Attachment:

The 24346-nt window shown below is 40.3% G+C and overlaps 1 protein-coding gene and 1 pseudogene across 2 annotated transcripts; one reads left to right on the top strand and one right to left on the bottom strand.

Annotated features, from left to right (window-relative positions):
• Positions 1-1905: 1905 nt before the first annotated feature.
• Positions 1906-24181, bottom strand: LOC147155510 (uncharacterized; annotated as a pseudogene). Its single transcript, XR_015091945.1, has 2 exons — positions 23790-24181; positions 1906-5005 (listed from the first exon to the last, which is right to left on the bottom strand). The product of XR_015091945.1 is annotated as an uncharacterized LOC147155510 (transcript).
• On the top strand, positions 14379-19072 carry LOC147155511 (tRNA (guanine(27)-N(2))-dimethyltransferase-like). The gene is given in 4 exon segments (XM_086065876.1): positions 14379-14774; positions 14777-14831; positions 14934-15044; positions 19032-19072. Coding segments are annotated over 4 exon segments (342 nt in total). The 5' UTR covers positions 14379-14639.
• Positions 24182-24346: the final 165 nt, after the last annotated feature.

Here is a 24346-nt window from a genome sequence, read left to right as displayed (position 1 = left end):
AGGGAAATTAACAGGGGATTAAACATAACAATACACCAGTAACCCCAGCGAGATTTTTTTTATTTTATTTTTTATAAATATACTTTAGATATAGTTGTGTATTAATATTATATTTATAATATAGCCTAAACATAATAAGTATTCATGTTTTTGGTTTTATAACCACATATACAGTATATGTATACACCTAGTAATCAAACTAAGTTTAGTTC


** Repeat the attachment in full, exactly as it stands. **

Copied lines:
The 24346-nt window shown below is 40.3% G+C and overlaps 1 protein-coding gene and 1 pseudogene across 2 annotated transcripts; one reads left to right on the top strand and one right to left on the bottom strand.

Annotated features, from left to right (window-relative positions):
• Positions 1-1905: 1905 nt before the first annotated feature.
• Positions 1906-24181, bottom strand: LOC147155510 (uncharacterized; annotated as a pseudogene). Its single transcript, XR_015091945.1, has 2 exons — positions 23790-24181; positions 1906-5005 (listed from the first exon to the last, which is right to left on the bottom strand). The product of XR_015091945.1 is annotated as an uncharacterized LOC147155510 (transcript).
• On the top strand, positions 14379-19072 carry LOC147155511 (tRNA (guanine(27)-N(2))-dimethyltransferase-like). The gene is given in 4 exon segments (XM_086065876.1): positions 14379-14774; positions 14777-14831; positions 14934-15044; positions 19032-19072. Coding segments are annotated over 4 exon segments (342 nt in total). The 5' UTR covers positions 14379-14639.
• Positions 24182-24346: the final 165 nt, after the last annotated feature.

Here is a 24346-nt window from a genome sequence, read left to right as displayed (position 1 = left end):
AGGGAAATTAACAGGGGATTAAACATAACAATACACCAGTAACCCCAGCGAGATTTTTTTTATTTTATTTTTTATAAATATACTTTAGATATAGTTGTGTATTAATATTATATTTATAATATAGCCTAAACATAATAAGTATTCATGTTTTTGGTTTTATAACCACATATACAGTATATGTATACACCTAGTAATCAAACTAAGTTTAGTTC